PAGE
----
Of course, some brethren will suggest that this is one reason to not homeschool. It causes us to rub elbows with morally good people who are not truly Christians. However, that is no more dangerous than rubbing elbows with people who've "bin baptized" (thank you, Robert Turner) but who are more like the world than those who ain't "bin baptized."
There is no need for brethren to be judgmental of each other over educational choices beyond the fact that the buck stops with us, fathers (Eph. 6:4). No matter the issue (modesty, entertainment, etc.), each of us needs to always remember that salvation is not accomplished by our works but by God's grace. God's grace is not bestowed by our will but by His. He has amply expressed that will in Scripture. Let us all submissively obey it as we throw ourselves on His mercy. Back to Top
323 E. Indiana Ave., Pontiac, Illinois 61764
BEING NAIVE ABOUT EVIL
By Rick Liggin Back to Top
It's really kind of funny when we run into someone who is genuinely naive about certain things. We sort of chuckle at this innocence, and may even poke a little fun at such a person. But even though being naive may be somewhat foolish at times, it's not always bad. There are some things that we need to be naive about, especially if we are Christians.
The apostle Paul urged, "but I want you to be wise in what is good, and innocent in what is evil" (Rom. 16:19). He means by this admonition that we need to be wise and experienced in those things that are good; but when it come to our practical experience with evil, we need to be as naive as possible.
And there is certainly nothing wrong with that! Why is it that so many of us just have to experience things for ourselves--especially when it comes to evil? Why can't we be wise enough to learn from the bad experiences of others? You don't have to experience alcohol or drugs or sexual immorality in order to know how awful these things can be! We can know how bad these things are just by listening to the Word of God and the experiences of others who were not wise enough to avoid these evils.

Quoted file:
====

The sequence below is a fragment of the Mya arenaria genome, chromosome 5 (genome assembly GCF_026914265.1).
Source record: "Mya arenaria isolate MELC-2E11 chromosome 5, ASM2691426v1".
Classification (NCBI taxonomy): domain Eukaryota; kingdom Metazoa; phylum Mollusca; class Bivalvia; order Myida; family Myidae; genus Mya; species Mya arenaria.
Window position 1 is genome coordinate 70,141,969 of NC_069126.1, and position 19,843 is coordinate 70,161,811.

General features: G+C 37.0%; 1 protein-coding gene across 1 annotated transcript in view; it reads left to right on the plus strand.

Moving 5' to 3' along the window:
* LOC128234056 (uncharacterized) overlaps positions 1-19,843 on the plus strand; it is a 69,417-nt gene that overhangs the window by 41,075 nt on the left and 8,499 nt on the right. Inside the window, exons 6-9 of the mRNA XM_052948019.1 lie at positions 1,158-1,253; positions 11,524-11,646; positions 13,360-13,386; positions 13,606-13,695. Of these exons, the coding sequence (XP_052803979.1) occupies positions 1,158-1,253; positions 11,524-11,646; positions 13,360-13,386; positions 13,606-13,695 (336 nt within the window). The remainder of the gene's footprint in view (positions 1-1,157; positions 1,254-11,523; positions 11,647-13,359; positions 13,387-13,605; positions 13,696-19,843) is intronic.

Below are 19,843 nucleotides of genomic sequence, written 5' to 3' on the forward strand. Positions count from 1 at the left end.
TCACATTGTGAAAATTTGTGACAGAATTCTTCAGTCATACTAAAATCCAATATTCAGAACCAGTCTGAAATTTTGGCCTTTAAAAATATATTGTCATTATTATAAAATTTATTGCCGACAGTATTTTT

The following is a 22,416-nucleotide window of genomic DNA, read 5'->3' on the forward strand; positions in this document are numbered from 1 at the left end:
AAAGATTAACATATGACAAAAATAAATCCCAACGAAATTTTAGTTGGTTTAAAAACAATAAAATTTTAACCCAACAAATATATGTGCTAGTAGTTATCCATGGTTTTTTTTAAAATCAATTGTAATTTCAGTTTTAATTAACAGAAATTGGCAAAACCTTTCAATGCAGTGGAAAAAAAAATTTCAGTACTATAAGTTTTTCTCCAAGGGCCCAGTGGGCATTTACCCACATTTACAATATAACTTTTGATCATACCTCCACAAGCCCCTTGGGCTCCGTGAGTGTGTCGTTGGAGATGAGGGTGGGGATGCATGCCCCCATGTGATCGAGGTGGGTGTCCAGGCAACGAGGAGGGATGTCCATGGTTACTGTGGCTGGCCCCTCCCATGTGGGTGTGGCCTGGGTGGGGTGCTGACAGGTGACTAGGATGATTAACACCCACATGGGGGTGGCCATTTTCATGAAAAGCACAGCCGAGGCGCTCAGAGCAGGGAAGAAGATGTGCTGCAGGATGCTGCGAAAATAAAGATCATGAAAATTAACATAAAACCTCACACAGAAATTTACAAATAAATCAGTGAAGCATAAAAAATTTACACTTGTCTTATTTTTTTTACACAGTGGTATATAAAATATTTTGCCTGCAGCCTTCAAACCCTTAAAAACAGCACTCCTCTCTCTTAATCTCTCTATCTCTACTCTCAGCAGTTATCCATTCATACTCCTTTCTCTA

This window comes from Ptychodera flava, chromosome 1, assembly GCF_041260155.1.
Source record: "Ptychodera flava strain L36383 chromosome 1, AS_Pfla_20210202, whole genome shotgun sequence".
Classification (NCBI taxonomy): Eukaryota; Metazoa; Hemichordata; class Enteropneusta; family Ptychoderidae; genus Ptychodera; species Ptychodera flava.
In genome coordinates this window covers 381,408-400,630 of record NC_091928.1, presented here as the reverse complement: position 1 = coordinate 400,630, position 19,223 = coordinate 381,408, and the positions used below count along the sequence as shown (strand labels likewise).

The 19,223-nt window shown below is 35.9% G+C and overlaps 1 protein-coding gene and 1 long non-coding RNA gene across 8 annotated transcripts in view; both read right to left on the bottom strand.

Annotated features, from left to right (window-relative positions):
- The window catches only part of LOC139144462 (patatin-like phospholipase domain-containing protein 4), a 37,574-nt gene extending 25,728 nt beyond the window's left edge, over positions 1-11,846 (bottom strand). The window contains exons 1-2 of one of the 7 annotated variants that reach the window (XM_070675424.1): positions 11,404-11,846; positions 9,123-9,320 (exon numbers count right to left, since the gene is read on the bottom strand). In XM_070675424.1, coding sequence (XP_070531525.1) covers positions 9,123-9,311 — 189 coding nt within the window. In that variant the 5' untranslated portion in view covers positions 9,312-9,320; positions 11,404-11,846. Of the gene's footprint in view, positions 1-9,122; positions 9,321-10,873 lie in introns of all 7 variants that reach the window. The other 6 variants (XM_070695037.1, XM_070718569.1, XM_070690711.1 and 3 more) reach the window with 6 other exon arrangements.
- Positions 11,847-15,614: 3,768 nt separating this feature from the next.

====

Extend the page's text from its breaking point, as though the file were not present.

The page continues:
Let's learn to be satisfied with our own innocence, and abhor that which is evil (Rom. 12:9)! Let's be glad that we're naive when it comes to experience in sin. There is nothing to be ashamed of in this! It is really the wise course to pursue! To choose the worldly path of practical experience is to choose the path that leads to self-destruction! Would you please think about that--and just choose to be naive? Back to Top
824 - 19th St., Rockford, Illinois 61104
LEAKY CEILINGS By Matt
Hennecke Back to Top
Some of you are aware that I have been struggling for over two years to repair a leak in our kitchen ceiling. The problem is that it only leaks when a gusty rain hits the house from the south. There is no leak if we have a gentle rain or if the winds gust is from another direction.
Every time the ceiling leaks I make another attempt to find the cause. After each attempted "cure" I must wait for a gusty southern rain to see if my repairs have worked. So far, no luck. All of my efforts have failed despite considerable expenditures of time and money.
During the last two years I have: 1) had the roof vent replaced; 2) caulked all the windows above the leaking area; 3) replaced the siding on the back of the house; 4) replaced the small roof over the kitchen; 5) replacing the flashing on the roof; 6) called at least five different roofers for consultation and work; 7) torn out a section of ceiling in the kitchen to identify the source, etc. Needless to say, my patience began wearing thin many, many months ago (some would say it was threadbare from the start). I have been fighting a battle. Consistently and regularly I have lost.
What is interesting is this: somewhere along the way I have learned a lesson in patience. I didn't want to learn it, but I did. Early on in this "trial" I would get upset and distraught at each new puddle that would form on the floor. Now I simply shrug and grab the nearest mop. I've begun to wonder if the Lord has sent this simple problem my way to change me. I used to get angry and distraught, but now it doesn't really matter that much. In the scheme of things a leaky roof is nothing to lose sleep over. Maybe, finally, I have learned to "...glory in tribulations, knowing that tribulation worketh patience; and patience, experience; and experience, hope..." (Rom. 5:3-4).
What is the "hope" of which Paul speaks? The hope is a mansion in Heaven prepared for me by my Lord (Jn. 14:2). I can find peace in the assurance that the Heavenly Mansion won't leak. So, I need not worry about my leaky kitchen. What I can do is redouble my efforts to find New Housing prepared for me by an expert Carpenter! Back to Top
40W919 Elodie Drive, Elburn, IL 60119